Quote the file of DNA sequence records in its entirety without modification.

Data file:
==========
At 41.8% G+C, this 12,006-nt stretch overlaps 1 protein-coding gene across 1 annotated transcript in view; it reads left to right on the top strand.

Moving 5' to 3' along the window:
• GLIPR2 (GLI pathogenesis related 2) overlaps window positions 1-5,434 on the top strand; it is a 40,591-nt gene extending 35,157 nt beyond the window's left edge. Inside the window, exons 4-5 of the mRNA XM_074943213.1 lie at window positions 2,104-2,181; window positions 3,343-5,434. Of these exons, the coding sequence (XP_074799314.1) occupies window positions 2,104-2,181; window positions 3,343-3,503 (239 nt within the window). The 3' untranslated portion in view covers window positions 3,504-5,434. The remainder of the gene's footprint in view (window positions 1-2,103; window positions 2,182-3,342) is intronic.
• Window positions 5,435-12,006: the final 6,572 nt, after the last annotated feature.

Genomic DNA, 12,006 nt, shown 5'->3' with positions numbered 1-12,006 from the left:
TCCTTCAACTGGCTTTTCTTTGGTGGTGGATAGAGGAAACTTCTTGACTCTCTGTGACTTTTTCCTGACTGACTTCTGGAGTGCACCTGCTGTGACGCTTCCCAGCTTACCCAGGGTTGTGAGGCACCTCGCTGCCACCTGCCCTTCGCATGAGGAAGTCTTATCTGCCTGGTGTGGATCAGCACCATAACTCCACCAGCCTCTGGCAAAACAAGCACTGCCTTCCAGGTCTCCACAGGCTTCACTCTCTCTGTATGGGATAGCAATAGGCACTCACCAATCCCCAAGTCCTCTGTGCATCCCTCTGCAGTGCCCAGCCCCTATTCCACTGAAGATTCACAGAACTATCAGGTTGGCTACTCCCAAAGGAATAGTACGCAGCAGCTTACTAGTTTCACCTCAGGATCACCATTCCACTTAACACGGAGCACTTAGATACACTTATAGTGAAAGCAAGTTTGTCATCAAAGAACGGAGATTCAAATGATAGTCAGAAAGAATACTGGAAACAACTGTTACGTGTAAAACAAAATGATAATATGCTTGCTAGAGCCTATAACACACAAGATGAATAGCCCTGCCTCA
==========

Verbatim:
At 41.8% G+C, this 12,006-nt stretch overlaps 1 protein-coding gene across 1 annotated transcript in view; it reads left to right on the top strand.

Moving 5' to 3' along the window:
• GLIPR2 (GLI pathogenesis related 2) overlaps window positions 1-5,434 on the top strand; it is a 40,591-nt gene extending 35,157 nt beyond the window's left edge. Inside the window, exons 4-5 of the mRNA XM_074943213.1 lie at window positions 2,104-2,181; window positions 3,343-5,434. Of these exons, the coding sequence (XP_074799314.1) occupies window positions 2,104-2,181; window positions 3,343-3,503 (239 nt within the window). The 3' untranslated portion in view covers window positions 3,504-5,434. The remainder of the gene's footprint in view (window positions 1-2,103; window positions 2,182-3,342) is intronic.
• Window positions 5,435-12,006: the final 6,572 nt, after the last annotated feature.

Genomic DNA, 12,006 nt, shown 5'->3' with positions numbered 1-12,006 from the left:
TCCTTCAACTGGCTTTTCTTTGGTGGTGGATAGAGGAAACTTCTTGACTCTCTGTGACTTTTTCCTGACTGACTTCTGGAGTGCACCTGCTGTGACGCTTCCCAGCTTACCCAGGGTTGTGAGGCACCTCGCTGCCACCTGCCCTTCGCATGAGGAAGTCTTATCTGCCTGGTGTGGATCAGCACCATAACTCCACCAGCCTCTGGCAAAACAAGCACTGCCTTCCAGGTCTCCACAGGCTTCACTCTCTCTGTATGGGATAGCAATAGGCACTCACCAATCCCCAAGTCCTCTGTGCATCCCTCTGCAGTGCCCAGCCCCTATTCCACTGAAGATTCACAGAACTATCAGGTTGGCTACTCCCAAAGGAATAGTACGCAGCAGCTTACTAGTTTCACCTCAGGATCACCATTCCACTTAACACGGAGCACTTAGATACACTTATAGTGAAAGCAAGTTTGTCATCAAAGAACGGAGATTCAAATGATAGTCAGAAAGAATACTGGAAACAACTGTTACGTGTAAAACAAAATGATAATATGCTTGCTAGAGCCTATAACACACAAGATGAATAGCCCTGCCTCA